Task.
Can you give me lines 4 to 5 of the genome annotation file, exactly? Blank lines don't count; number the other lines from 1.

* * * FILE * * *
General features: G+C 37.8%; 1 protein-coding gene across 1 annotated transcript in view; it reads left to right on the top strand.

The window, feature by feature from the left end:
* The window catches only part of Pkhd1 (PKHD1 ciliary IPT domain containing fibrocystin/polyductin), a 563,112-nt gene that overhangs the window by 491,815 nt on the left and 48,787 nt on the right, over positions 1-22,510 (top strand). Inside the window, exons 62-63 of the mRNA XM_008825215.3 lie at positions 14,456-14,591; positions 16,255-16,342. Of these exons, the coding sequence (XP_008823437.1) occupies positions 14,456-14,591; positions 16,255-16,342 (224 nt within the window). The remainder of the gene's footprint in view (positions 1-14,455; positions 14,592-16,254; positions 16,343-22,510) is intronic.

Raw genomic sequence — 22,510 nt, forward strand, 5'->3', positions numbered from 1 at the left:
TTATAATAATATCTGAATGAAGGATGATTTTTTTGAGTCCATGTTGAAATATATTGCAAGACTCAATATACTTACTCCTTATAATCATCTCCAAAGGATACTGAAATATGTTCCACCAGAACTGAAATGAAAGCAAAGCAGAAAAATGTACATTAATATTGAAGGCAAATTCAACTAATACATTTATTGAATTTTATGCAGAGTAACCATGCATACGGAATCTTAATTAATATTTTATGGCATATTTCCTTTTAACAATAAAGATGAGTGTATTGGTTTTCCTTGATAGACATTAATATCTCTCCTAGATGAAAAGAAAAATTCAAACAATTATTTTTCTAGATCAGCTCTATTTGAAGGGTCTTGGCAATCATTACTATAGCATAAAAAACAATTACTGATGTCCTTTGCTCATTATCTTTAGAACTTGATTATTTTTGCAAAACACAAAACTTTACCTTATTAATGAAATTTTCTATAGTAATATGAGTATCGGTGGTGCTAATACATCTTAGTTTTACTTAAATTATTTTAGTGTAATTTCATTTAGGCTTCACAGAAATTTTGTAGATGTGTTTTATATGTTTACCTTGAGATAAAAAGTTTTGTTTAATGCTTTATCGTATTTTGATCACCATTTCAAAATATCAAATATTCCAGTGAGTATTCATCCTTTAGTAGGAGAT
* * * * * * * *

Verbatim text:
Raw genomic sequence — 22,510 nt, forward strand, 5'->3', positions numbered from 1 at the left:
TTATAATAATATCTGAATGAAGGATGATTTTTTTGAGTCCATGTTGAAATATATTGCAAGACTCAATATACTTACTCCTTATAATCATCTCCAAAGGATACTGAAATATGTTCCACCAGAACTGAAATGAAAGCAAAGCAGAAAAATGTACATTAATATTGAAGGCAAATTCAACTAATACATTTATTGAATTTTATGCAGAGTAACCATGCATACGGAATCTTAATTAATATTTTATGGCATATTTCCTTTTAACAATAAAGATGAGTGTATTGGTTTTCCTTGATAGACATTAATATCTCTCCTAGATGAAAAGAAAAATTCAAACAATTATTTTTCTAGATCAGCTCTATTTGAAGGGTCTTGGCAATCATTACTATAGCATAAAAAACAATTACTGATGTCCTTTGCTCATTATCTTTAGAACTTGATTATTTTTGCAAAACACAAAACTTTACCTTATTAATGAAATTTTCTATAGTAATATGAGTATCGGTGGTGCTAATACATCTTAGTTTTACTTAAATTATTTTAGTGTAATTTCATTTAGGCTTCACAGAAATTTTGTAGATGTGTTTTATATGTTTACCTTGAGATAAAAAGTTTTGTTTAATGCTTTATCGTATTTTGATCACCATTTCAAAATATCAAATATTCCAGTGAGTATTCATCCTTTAGTAGGAGAT